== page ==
Maine Coon

The Maine Coon, known for its intelligence and playful nature is one of the oldest natural breeds of cat in North America. As one of the largest breeds of domestic cat, it is often called the “gentle giant”.

The North American Maine Coon originated in New England, where it was one of the few breeds of cat that survived the harsh New England winters. As only the strongest cats survived, the Maine Coon developed into a rugged, large cat with a thick coat and frame through natural selection.

There are several stories surrounding the origin of the breed and its name. One of these stories relates that a domestic cat interbred with a raccoon resulting in the Maine Coon. This however is impossible and impractical as are most of the tales behind the origin. Most breeders today believe that shorthaired domestic cats and overseas longhaired cats mated and formed the breed. They are similar to the Norwegian Forest Cat and to the Siberian, however this may be because of convergent evolution, because of the fact that they share similar environments.

The average weight of a male Maine Coon is 13-20 pounds for males and around half of that for females. The largest can weigh up to 25 pounds and grow to over 40 inches long. Maine Coons grow to full size quite a bit slower than most cats, not reaching their full size until 4 or 5 years of age.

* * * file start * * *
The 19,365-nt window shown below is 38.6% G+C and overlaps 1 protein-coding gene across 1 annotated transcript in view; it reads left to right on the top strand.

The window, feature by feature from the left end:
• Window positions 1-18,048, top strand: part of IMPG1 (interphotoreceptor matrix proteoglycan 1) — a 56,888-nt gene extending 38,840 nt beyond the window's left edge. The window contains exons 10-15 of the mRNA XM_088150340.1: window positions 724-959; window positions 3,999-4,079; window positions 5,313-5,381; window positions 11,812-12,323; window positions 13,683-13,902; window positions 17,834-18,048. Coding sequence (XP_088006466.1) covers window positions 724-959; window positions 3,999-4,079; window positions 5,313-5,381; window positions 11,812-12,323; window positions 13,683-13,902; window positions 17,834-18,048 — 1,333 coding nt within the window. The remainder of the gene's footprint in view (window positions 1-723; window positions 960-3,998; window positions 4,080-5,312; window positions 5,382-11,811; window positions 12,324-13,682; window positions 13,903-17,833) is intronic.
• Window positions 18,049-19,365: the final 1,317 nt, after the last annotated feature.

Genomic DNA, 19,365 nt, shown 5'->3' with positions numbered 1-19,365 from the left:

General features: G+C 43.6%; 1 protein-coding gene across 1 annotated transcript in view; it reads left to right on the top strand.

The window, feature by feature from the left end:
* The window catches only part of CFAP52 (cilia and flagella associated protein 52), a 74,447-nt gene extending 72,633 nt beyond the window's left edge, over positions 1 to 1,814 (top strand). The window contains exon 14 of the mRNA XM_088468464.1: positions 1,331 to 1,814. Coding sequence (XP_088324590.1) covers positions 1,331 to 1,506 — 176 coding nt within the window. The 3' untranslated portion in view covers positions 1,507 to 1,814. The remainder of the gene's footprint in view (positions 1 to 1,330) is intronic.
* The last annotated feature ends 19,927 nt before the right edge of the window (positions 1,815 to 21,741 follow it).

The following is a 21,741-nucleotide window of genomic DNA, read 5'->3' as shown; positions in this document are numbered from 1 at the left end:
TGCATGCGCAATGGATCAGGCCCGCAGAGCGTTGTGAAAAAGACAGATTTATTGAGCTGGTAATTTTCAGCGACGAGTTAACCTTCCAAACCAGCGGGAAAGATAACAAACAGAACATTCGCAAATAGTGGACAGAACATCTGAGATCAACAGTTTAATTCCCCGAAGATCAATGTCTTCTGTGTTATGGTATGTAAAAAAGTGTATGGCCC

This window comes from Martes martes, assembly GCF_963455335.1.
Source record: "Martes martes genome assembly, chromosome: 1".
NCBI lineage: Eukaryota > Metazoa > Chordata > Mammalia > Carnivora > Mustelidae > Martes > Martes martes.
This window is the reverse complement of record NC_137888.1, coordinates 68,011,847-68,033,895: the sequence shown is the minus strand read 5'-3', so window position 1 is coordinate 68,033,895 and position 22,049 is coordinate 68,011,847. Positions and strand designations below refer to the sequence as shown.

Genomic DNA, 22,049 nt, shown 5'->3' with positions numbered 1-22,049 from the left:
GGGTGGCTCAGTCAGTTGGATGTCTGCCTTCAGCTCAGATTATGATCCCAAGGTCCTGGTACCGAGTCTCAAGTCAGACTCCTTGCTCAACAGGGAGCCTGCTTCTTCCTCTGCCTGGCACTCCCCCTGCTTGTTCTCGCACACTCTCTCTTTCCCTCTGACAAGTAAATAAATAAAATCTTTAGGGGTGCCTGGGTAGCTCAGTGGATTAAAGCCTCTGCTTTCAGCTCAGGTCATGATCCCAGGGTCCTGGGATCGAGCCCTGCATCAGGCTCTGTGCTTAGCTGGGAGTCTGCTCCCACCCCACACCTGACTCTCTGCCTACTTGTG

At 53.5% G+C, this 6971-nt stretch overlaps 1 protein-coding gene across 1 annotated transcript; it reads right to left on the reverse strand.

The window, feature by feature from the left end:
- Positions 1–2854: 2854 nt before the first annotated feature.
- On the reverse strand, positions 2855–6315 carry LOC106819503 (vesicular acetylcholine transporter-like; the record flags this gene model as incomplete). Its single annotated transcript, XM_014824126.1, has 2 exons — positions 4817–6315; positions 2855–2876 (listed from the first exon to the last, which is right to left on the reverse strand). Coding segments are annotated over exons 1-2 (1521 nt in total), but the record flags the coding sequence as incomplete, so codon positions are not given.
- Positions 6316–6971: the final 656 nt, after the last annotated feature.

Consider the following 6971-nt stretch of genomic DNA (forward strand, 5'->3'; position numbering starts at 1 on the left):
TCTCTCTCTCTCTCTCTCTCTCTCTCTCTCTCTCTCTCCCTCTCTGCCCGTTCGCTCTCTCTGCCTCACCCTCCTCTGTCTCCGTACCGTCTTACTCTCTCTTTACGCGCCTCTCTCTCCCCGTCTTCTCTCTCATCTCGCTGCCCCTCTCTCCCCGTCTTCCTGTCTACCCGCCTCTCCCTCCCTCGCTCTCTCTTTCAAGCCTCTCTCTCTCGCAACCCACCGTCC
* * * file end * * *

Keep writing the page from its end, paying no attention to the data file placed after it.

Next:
The most common color and pattern in the breed is brown with tabby markings. Maine Coons are recognized in all colors, including tortoiseshell, except for chocolate, lavender, ticked tabby, and Siamese pattern. Eye color also varies widely. All patterns may have green, green-gold, or gold. Blue eyes, or one blue eye with one gold eye, are possible in white coat cats. There is typically a distinct “M” shape on the forehead of most Maine Coons.

Maine Coons have generally very soft medium-long, dense fur, with longer hair, or a ruff, on their chests similar to the mane of a lion. Their fur consists of two layers – an undercoat and an additional layer of longer guard hairs, which gives the breed their key physical feature. It generally needs to be brushed only once a week because they do a fairly good job of grooming themselves. They also have tufts of hair between their toes and long hair on the backs of their legs to help keep them warm. Their heads are angular and square with large wide-set ears, and their tails can be extremely bushy.

Dexterity is a distinguishing trait of Maine Coons. They are very intelligent and playful and have a tendency to use their front paws extensively. They have been known to easily learn to pick up small objects and to use their paws for eating and drinking. They also can learn to open cabinet doors, turn on faucets and flush toilets. They frequently engage in mischievous behavior when they are bored, disturbing things with their useful paws.

A plus side to their intelligence is that they are easily trained. Fetch is a common favorite game for a Maine Coon. They can learn to come when called, and even to go on walks with the family dog.

Maine Coons are very susceptible to heart disease, hip dysplasia and kidney disease. Gum disease is also common in Maine Coons. Despite being prone to these problems, they tend to be very tough, healthy animals that live long lives, some living to be over twenty years of age.